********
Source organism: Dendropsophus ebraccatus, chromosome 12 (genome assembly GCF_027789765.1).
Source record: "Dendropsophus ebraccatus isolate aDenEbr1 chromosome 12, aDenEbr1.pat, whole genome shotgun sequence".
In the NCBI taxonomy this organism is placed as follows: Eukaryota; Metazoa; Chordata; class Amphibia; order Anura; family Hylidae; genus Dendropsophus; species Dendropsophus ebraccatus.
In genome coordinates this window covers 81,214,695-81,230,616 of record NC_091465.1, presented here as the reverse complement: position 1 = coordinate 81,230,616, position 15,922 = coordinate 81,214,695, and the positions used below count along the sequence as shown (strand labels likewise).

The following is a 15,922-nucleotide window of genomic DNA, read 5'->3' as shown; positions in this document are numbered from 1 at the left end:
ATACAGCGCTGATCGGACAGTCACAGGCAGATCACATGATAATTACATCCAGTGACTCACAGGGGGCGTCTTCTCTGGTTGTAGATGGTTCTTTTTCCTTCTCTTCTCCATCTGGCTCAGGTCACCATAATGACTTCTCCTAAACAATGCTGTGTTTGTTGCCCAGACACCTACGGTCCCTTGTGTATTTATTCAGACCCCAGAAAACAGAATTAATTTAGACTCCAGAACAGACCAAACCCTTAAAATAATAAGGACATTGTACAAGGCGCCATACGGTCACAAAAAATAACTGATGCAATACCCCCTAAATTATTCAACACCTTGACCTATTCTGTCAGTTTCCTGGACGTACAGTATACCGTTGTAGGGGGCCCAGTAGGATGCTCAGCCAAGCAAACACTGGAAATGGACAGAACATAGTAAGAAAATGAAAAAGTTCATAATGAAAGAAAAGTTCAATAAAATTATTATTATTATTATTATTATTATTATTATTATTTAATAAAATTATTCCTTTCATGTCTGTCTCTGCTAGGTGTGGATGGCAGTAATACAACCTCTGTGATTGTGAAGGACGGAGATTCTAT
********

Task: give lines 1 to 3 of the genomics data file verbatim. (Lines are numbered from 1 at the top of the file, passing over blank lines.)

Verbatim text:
Source organism: Dendropsophus ebraccatus, chromosome 12 (genome assembly GCF_027789765.1).
Source record: "Dendropsophus ebraccatus isolate aDenEbr1 chromosome 12, aDenEbr1.pat, whole genome shotgun sequence".
In the NCBI taxonomy this organism is placed as follows: Eukaryota; Metazoa; Chordata; class Amphibia; order Anura; family Hylidae; genus Dendropsophus; species Dendropsophus ebraccatus.